FRESNO, Calif. — The California Water Institute at Fresno State is bringing together water safety experts and professionals from throughout the state to discuss a research study released in June reporting that overpumping groundwater can release harmful arsenic into the drinking water supply.
The Arsenic Symposium will take place from 8 a.m. to 4:30 p.m. Thursday, Oct. 11, at the Satellite Student Union at Fresno State. The timing of the symposium is significant, coming a day after the fourth annual Imagine a Day Without Water, a nationwide day of education and advocacy about the value of water.
This free event is open to community members, higher education professionals involved in water sustainability, owners and operators of public water systems and Fresno State students, staff and faculty.
“Groundwater contamination remains a water-quality challenge in the San Joaquin Valley,” said Thomas C. Esqueda, associate vice president in Water and Sustainability at Fresno State. “At Fresno State, we are pleased to host this important symposium regarding arsenic in local public and private drinking water systems. This event is a prime example of the types of water-related programs that Fresno State will present to promote dialogue, collaboration and cooperation on critically important water issues.”
Esqueda, the former director of public utilities for the City of Fresno, was appointed in March to serve in his newly-formed position at Fresno State. He will help in the University’s quest to further establish itself as a national leader in applied water research.
The California Water Institute at Fresno State was created in 2000 to provide education, research and analysis of policy issues involving water resources including water quality issues and integrated regional water management planning.
Dr. Scott Fendorf of Stanford will present the conclusions he and other researchers came to in the study regarding overpumping dangers. Groundwater consultant Chris Johnson, a Fresno State alumnus, will present his findings about arsenic in groundwater in Hanford from the early 1990s.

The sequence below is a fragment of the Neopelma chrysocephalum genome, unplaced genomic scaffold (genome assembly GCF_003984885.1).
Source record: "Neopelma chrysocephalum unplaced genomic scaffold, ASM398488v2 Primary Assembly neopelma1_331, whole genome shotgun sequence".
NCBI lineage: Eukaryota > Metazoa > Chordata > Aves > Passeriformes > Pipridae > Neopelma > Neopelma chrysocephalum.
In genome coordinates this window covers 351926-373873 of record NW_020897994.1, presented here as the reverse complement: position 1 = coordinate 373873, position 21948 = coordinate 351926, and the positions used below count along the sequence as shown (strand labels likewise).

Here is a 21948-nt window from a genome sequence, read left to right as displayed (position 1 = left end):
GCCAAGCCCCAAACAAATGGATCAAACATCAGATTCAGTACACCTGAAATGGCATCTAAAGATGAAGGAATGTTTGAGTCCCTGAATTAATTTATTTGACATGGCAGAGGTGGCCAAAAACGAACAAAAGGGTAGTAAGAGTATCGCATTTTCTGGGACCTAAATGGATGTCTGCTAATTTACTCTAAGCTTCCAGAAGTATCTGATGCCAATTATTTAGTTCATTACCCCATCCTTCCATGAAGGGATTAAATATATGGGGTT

Dr. Beth Weinman, an associate professor in Fresno State’s Department of Earth and Environmental Sciences, will also present at the symposium. Other guests will include experts in groundwater modelling, groundwater quality monitoring and drinking water regulators from the U.S. Geological Survey and State Water Resources Control Board.
The symposium will provide an in-depth look at the sources and causes of arsenic in the San Joaquin Valley groundwater.
In addition to presentations from leading industry representatives, the symposium will also feature breakout sessions in which attendees will brainstorm and look into next steps for addressing arsenic in the groundwater.
“We encourage folks to attend this important water event, and to join with Fresno State faculty, staff and students to identify and implement cost-effective and timely solutions to the state’s most pressing water resource management challenges,” Esqueda said.
Partnering with industry and government agencies, Fresno State faculty, students and staff study water quality, conservation, delivery systems, supply development, recycling and drought-tolerant crops. The campus houses the Center for Irrigation Technology, the International Center for Water Technology and the Water and Energy Technology (WET) Center. The University also is a partner in Blue Tech Valley — an ambitious initiative to create a Silicon Valley-like hub of water research and development.
For more information, visit www.californiawater.org.
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